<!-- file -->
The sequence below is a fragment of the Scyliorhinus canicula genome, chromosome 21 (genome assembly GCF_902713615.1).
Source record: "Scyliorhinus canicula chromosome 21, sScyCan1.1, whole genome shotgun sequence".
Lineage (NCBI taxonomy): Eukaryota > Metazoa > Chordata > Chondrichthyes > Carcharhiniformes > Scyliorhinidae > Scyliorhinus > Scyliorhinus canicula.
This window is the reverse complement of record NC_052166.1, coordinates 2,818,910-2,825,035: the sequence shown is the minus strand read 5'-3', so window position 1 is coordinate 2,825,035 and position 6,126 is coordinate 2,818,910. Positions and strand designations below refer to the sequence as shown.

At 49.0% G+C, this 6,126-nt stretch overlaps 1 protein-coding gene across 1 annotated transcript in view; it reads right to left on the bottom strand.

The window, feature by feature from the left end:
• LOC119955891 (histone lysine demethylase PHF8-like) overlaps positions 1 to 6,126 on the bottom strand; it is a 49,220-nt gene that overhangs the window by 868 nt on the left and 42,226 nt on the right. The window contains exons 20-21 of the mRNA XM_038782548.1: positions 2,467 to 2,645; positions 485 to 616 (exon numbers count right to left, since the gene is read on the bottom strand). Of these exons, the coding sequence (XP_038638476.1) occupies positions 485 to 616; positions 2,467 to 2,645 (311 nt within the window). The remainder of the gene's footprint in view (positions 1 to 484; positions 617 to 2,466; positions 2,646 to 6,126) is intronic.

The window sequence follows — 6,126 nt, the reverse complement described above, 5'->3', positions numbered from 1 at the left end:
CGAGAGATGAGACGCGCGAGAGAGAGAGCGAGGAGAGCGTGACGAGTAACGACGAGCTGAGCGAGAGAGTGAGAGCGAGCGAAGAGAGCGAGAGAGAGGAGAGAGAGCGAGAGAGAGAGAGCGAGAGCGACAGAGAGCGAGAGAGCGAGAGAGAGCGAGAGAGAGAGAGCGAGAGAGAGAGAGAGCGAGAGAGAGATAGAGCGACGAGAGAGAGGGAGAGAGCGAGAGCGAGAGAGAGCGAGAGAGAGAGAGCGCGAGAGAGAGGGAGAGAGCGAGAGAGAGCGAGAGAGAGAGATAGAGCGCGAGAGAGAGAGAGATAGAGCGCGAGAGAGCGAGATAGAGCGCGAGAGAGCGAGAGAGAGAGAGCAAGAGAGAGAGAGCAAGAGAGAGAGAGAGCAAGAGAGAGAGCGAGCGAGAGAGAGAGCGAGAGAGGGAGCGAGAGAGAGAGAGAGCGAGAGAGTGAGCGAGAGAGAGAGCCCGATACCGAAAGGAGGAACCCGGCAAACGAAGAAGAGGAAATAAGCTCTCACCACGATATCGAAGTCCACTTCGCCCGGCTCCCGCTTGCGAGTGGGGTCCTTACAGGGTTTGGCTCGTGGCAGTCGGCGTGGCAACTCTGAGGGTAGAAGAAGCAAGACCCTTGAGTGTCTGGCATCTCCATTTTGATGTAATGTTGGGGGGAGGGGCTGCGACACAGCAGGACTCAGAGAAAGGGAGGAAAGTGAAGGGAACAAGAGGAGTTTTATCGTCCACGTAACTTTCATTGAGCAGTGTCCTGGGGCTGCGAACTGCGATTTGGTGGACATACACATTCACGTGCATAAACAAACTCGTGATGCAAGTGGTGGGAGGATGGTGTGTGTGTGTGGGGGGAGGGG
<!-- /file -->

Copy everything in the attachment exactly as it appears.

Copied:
The sequence below is a fragment of the Scyliorhinus canicula genome, chromosome 21 (genome assembly GCF_902713615.1).
Source record: "Scyliorhinus canicula chromosome 21, sScyCan1.1, whole genome shotgun sequence".
Lineage (NCBI taxonomy): Eukaryota > Metazoa > Chordata > Chondrichthyes > Carcharhiniformes > Scyliorhinidae > Scyliorhinus > Scyliorhinus canicula.
This window is the reverse complement of record NC_052166.1, coordinates 2,818,910-2,825,035: the sequence shown is the minus strand read 5'-3', so window position 1 is coordinate 2,825,035 and position 6,126 is coordinate 2,818,910. Positions and strand designations below refer to the sequence as shown.

At 49.0% G+C, this 6,126-nt stretch overlaps 1 protein-coding gene across 1 annotated transcript in view; it reads right to left on the bottom strand.

The window, feature by feature from the left end:
• LOC119955891 (histone lysine demethylase PHF8-like) overlaps positions 1 to 6,126 on the bottom strand; it is a 49,220-nt gene that overhangs the window by 868 nt on the left and 42,226 nt on the right. The window contains exons 20-21 of the mRNA XM_038782548.1: positions 2,467 to 2,645; positions 485 to 616 (exon numbers count right to left, since the gene is read on the bottom strand). Of these exons, the coding sequence (XP_038638476.1) occupies positions 485 to 616; positions 2,467 to 2,645 (311 nt within the window). The remainder of the gene's footprint in view (positions 1 to 484; positions 617 to 2,466; positions 2,646 to 6,126) is intronic.

The window sequence follows — 6,126 nt, the reverse complement described above, 5'->3', positions numbered from 1 at the left end:
CGAGAGATGAGACGCGCGAGAGAGAGAGCGAGGAGAGCGTGACGAGTAACGACGAGCTGAGCGAGAGAGTGAGAGCGAGCGAAGAGAGCGAGAGAGAGGAGAGAGAGCGAGAGAGAGAGAGCGAGAGCGACAGAGAGCGAGAGAGCGAGAGAGAGCGAGAGAGAGAGAGCGAGAGAGAGAGAGAGCGAGAGAGAGATAGAGCGACGAGAGAGAGGGAGAGAGCGAGAGCGAGAGAGAGCGAGAGAGAGAGAGCGCGAGAGAGAGGGAGAGAGCGAGAGAGAGCGAGAGAGAGAGATAGAGCGCGAGAGAGAGAGAGATAGAGCGCGAGAGAGCGAGATAGAGCGCGAGAGAGCGAGAGAGAGAGAGCAAGAGAGAGAGAGCAAGAGAGAGAGAGAGCAAGAGAGAGAGCGAGCGAGAGAGAGAGCGAGAGAGGGAGCGAGAGAGAGAGAGAGCGAGAGAGTGAGCGAGAGAGAGAGCCCGATACCGAAAGGAGGAACCCGGCAAACGAAGAAGAGGAAATAAGCTCTCACCACGATATCGAAGTCCACTTCGCCCGGCTCCCGCTTGCGAGTGGGGTCCTTACAGGGTTTGGCTCGTGGCAGTCGGCGTGGCAACTCTGAGGGTAGAAGAAGCAAGACCCTTGAGTGTCTGGCATCTCCATTTTGATGTAATGTTGGGGGGAGGGGCTGCGACACAGCAGGACTCAGAGAAAGGGAGGAAAGTGAAGGGAACAAGAGGAGTTTTATCGTCCACGTAACTTTCATTGAGCAGTGTCCTGGGGCTGCGAACTGCGATTTGGTGGACATACACATTCACGTGCATAAACAAACTCGTGATGCAAGTGGTGGGAGGATGGTGTGTGTGTGTGGGGGGAGGGG